Allan Havey as Lou Avery rises to the challenge in the final season of AMC’s “Mad Men”

When last I saw Allan Havey, he was resting easily at the comedians’ table in the back corner of the Olive Tree Cafe. It was a Sunday night in late June, and Havey was between stand-up gigs downstairs at the Comedy Cellar. That same night, millions of Americans saw Havey’s “Lou Avery” cross paths once more with Jon Hamm’s “Don Draper” in the sixth-season finale of Mad Men.

Turns out Lou is the new Don at Sterling Cooper & Partners.

Havey, 59, just couldn’t tell me or anybody else until Sunday night’s seventh-and-final-season premiere of Mad Men that he had gotten the gig — both in real-life 2013/2014 and onscreen in 1968/1969.

“Many thanks for all your kind words,” Havey told friends afterward. “I’ve been on a gag order for the last five months. Basically, I’ve been lying to everyone but my wife. That’s a weird world to live in. I’m the happiest and luckiest guy in Los Angeles.”

Well, not everybody has kind words for Havey’s character, Lou. Namely Peggy (Elisabeth Moss, pictured above), who misses Don and would rather be reporting to him than to Lou. As she explains in this behind-the-scenes of Sunday’s premiere episode (at the four-minute mark of this obviously spoiler-filled video): “The thing about Lou is that he’s just one of those guys that’s been in advertising forever. Lou wouldn’t stay up all night in the office, trying to get an idea right.”

But enough about Peggy. Let’s get back to Lou, aka Allan Havey.

In an interview with WTF with Marc Maron that originally aired in December, Havey said of preparing for his then-smaller role on Mad Men: “That’s what the job is. You are that person. Bring yourself to that part. ‘Oh, I’m going to learn a walk and a voice.’ No! It’s you. Mad Men is my favorite show. By far. And I love The Sopranos and Breaking Bad, but I just love Mad Men, because of that time. It’s a romantic period. Even with all the bullshit….You might as well have told me at six years old that I was going to be on The Honeymooners. That’s how excited I was to get on Mad Men.”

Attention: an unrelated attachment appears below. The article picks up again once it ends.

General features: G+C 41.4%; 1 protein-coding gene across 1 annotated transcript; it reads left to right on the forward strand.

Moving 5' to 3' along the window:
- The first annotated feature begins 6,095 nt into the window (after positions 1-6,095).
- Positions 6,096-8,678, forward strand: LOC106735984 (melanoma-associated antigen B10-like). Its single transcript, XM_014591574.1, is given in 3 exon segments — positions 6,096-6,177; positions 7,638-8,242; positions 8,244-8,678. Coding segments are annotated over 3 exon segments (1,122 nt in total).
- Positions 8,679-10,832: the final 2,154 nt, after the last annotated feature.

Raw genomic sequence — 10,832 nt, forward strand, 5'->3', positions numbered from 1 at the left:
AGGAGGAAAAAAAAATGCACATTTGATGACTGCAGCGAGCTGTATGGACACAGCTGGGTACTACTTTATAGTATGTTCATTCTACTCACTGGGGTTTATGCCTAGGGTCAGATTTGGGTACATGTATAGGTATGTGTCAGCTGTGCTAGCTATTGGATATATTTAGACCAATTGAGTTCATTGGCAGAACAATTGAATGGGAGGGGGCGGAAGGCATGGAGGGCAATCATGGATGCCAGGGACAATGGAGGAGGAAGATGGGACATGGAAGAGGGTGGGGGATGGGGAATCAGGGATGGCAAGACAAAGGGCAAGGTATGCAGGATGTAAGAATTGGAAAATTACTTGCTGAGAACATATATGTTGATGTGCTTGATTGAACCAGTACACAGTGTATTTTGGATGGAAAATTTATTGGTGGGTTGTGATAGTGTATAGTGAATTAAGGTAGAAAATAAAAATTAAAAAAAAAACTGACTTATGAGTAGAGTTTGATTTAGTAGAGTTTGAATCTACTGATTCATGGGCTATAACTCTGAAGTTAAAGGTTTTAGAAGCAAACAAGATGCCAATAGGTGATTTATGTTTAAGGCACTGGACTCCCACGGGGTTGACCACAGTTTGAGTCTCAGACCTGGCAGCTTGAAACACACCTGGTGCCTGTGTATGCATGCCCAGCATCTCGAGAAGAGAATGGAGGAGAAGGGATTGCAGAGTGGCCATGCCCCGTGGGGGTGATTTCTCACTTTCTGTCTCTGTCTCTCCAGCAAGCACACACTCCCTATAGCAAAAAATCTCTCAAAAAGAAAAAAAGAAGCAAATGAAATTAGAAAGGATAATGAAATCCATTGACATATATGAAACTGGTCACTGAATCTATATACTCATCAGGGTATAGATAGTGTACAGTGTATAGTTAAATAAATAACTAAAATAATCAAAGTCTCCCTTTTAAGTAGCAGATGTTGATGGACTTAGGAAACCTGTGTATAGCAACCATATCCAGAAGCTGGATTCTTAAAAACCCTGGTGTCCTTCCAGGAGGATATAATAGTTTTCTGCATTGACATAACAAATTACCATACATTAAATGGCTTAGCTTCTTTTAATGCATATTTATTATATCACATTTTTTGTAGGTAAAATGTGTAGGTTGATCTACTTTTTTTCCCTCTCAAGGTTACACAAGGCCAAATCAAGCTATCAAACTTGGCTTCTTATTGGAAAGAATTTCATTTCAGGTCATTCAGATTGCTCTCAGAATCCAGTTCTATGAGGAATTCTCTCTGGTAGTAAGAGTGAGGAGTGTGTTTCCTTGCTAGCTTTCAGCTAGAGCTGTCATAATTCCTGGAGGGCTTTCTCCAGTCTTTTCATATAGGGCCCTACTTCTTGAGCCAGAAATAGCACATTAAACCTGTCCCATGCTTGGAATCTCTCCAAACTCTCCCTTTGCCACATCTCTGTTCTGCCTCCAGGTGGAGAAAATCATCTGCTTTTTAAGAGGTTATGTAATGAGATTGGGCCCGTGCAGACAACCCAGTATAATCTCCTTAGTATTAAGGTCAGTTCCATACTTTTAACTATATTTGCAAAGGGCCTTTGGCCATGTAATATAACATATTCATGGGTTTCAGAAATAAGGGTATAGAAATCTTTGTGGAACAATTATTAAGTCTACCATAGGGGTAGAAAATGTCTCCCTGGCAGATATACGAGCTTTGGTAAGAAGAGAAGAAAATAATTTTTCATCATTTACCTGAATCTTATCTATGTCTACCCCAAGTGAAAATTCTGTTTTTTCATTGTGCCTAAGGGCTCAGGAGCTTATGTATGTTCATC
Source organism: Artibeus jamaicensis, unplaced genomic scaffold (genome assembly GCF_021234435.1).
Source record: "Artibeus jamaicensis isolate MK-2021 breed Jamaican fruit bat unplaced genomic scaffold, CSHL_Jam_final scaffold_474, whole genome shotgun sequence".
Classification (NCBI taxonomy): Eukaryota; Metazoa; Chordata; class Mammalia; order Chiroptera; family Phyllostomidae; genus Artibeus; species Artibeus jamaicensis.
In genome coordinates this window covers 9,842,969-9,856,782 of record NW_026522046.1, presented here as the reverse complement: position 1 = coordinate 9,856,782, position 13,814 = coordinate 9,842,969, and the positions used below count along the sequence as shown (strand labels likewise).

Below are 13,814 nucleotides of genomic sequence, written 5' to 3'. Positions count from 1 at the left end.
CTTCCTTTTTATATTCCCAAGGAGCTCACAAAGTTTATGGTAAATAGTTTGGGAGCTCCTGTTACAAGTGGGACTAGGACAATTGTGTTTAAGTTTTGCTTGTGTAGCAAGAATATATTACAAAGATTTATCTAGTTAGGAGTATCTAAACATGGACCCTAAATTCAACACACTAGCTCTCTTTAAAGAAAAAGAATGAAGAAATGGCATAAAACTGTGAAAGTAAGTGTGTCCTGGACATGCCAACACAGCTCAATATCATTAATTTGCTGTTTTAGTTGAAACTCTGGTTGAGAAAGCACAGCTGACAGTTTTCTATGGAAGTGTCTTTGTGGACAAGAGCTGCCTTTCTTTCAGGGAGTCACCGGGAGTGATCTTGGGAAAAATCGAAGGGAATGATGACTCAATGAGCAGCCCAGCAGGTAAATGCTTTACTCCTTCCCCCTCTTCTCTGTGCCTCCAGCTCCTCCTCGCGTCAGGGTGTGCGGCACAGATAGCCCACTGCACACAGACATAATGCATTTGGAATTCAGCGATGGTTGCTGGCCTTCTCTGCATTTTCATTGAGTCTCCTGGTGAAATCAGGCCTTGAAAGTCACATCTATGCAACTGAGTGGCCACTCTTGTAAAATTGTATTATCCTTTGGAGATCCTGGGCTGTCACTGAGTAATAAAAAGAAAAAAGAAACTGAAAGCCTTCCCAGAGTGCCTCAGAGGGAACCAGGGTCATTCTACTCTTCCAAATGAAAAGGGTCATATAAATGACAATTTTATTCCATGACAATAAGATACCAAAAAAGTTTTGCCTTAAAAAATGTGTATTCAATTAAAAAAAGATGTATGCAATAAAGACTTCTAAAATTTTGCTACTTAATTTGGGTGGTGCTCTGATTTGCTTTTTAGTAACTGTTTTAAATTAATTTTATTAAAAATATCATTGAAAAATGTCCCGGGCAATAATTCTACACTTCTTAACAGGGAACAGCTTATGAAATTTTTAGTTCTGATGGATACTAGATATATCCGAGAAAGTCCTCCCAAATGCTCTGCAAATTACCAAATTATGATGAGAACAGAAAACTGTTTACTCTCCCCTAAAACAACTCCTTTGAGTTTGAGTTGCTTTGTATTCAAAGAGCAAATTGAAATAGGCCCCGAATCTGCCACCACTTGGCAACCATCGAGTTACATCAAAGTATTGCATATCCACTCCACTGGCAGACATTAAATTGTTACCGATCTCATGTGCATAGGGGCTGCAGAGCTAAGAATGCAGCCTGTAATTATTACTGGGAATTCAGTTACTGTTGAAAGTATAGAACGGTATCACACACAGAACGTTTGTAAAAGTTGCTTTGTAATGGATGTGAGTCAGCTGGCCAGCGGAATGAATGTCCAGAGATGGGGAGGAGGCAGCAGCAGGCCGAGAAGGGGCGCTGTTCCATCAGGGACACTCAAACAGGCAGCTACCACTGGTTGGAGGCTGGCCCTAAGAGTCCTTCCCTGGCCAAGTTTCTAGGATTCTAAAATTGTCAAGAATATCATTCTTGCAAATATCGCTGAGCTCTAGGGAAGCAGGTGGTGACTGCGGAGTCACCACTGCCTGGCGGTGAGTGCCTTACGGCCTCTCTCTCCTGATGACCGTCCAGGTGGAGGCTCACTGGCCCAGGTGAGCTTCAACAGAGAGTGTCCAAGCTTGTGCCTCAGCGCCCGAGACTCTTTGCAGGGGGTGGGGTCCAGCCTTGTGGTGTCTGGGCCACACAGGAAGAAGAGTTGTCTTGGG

Earlier this year, you could have seen Havey joking about his wife/marriage on NUVOtv’s Stand Up & Deliver.

Recent years have been good to Havey’s acting career, what with guest-starring roles on Louie, The Office and Good Luck Charlie. He has many other guest-starring roles to his credit and a short-lived sitcom in 2006, too. But he never stopped doing stand-up, which first brought him to New York City in 1978, earned him multiple stand-up sets for David Letterman, two HBO “One Night Stand” specials, Comic Relief and more.

Of course, now that he has the Mad Men gig, he has spent more time in California (just like the show’s cast has begun to tilt toward the West Coast). Tonight, Havey will be headlining the weekly¬†Mark Pitta & Friends at the¬†Throckmorton Theatre in Mill Valley, Calif.

Pitta, promoting tonight’s gig, noted: “Allan told me that Jon Hamm said he used to watch him on Night After Night on Comedy Central.”

That was back in 1990-1991, so actually, he would have likely seen him on The Comedy Channel. Ha! No. Not Ha! The Comedy Channel, which soon thereafter merged with Ha! to form Comedy Central. You get it. Now who’s getting the last laugh? Seriously. Who’ll really get the last laugh between Havey and Hamm?

They’re going to make us have to watch the whole series to find out. No spoilers.

In the meantime, here’s a clip of Havey from Night After Night in April 1990, reminiscing about working the road as a stand-up comic in the early 1980s and getting $700 for 18 shows “that was good money back then” and a billing almost as good as the chicken wings.

In another clip from 1991, Havey sported a beard — take that, “Stan” — to interview a young Denis Leary.


Earlier: Mad Men creator Matthew Weiner put a fictional stand-up comedian into the plot of last season’s premiere.

Related: If you think I’m giving anything away by cluing you in to tonight’s show, know that Pitta’s weekly show in Mill Valley already was billed as “comedy’s worst-kept secret” by KQED-TV.

Sean L. McCarthy

Editor and publisher since 2007, when he was named New York's Funniest Reporter. Former newspaper reporter at the New York Daily News, Boston Herald and smaller dailies and community papers across America. Loves comedy so much he founded this site.

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